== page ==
Imagine the world of a Billion Blogs, each one posted to with varying frequency. Authors are dilligently linking to each other’s posts in relevant ways. Readers are leaving comments in various ways. Trackbacks are happening. Now, if you’re looking for some particular piece of information in this space, what do you do? Google (at least in its current form) isn’t an appropriate resource.

Instead, you probably turn to a service like Technorati or Feedster. These services have solved at least one part of the problem where Google would currently fail: by implementing a “ping” interface, they are able to know the instant that a posting has been made on any one of those billion blogs. The URL of your new post immediately goes into a queue to be processed and then included in an index. There’s obviously a question of scale here, but clearly this is a better way to index rapidly changing information than the old approach of just sending a spider around on a random walk through a web of links to find new content.

But another problem remains. View the entire collection of blog posts as an ever-expanding ball. Older posts are at the core, newer posts are on the surface. In general, links point inward, toward the core. If you use a system like Google’s PageRank algorithm, you’ll tend to favor posts at the core. Which is not really what you want: at any given moment, the most interesting action is at the surface. But, while you can include those surface posts in an index the moment they appear, you can’t really apply the same kind of PageRank metric to them, because no else has linked to them yet. You can apply a proxy for this missing linkage: assume that blogs that achieved good linkage in the past are more relevant, useful, or trustworthy now. But in the world of a Billion Blogs, that approximation will probably really fall down: you won’t reliably be able to assume that someone who once made a popular post will continue to issue popular posts. Indeed, you may already find that searching blog postings on Technorati or Feedster is less satisfying than searching the good ol’ web on Google.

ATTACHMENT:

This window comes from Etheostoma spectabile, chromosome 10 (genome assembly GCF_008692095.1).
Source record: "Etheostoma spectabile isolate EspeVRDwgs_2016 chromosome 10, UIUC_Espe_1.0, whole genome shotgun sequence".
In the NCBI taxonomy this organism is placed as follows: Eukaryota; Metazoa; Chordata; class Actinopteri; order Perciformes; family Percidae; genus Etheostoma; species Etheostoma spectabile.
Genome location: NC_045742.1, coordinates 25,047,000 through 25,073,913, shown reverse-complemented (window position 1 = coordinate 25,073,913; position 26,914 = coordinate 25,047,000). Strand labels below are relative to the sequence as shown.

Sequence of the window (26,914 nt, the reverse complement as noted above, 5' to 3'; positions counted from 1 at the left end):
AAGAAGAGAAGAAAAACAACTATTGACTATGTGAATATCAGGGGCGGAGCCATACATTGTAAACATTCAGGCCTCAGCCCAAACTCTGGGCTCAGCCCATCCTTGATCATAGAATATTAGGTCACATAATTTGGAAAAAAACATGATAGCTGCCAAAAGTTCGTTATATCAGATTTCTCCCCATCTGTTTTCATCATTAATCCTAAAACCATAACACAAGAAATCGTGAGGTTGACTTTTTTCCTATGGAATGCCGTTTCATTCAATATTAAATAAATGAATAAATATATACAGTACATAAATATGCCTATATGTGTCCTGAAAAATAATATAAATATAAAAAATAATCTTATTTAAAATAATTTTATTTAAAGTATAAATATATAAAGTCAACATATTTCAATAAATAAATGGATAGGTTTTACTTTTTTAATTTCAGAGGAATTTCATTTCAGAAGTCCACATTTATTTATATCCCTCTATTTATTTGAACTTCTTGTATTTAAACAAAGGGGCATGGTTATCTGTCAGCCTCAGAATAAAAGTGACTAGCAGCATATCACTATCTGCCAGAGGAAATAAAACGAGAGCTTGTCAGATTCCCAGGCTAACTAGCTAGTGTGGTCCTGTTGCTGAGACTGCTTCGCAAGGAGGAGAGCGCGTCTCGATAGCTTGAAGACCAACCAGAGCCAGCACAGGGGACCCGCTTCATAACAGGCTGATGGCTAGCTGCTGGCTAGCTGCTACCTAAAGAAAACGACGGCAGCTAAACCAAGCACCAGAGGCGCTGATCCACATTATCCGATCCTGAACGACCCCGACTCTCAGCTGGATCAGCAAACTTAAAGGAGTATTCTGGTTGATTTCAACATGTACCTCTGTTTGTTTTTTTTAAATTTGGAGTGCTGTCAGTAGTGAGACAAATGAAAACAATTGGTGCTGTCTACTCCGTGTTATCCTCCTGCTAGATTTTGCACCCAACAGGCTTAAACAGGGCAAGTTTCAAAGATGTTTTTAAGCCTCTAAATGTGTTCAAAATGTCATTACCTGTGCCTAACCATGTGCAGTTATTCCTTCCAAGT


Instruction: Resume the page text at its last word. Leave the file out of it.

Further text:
So what’s the solution? How do we get back to Google-level performance in finding relevant information in the world of a Billion Blogs?

That’s for the next post. But I’ll give you a hint: it’s about semantics and structure.

Distribution of Content Authorship, Part I

What the web promised 10 years ago is now finally being delivered by blogs.

A decade ago, the emergence of the web as a media platform offered the possibility of turning the established publishing model on its head: since anyone could put up a website, the theory went, the playing field would be leveled and anyone who had something to say could set up their virtual soapbox and say it with a voice equal to that of the traditional players.

But it didn’t work out that way. While a number of new brands successfully established themselves as media outlets on the web (e.g., C|Net, Slate, etc.), the biggest voices on the web turned out to be the same ones that we’d already been familiar with before the web: The New York Times, The San Francisco Chronicle, The Mercury news, etc.

What happened to the early promise of the web? Where were the thousands of soap boxes? Why didn’t they materialize on the web as we knew it in, say, 2002?
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Blog Launch!

If a blog is syndicated, but no one subscribes to it, does it make any sound?

Stay tuned, hypothetical reader, as we explore philosophical questions of great import such as this.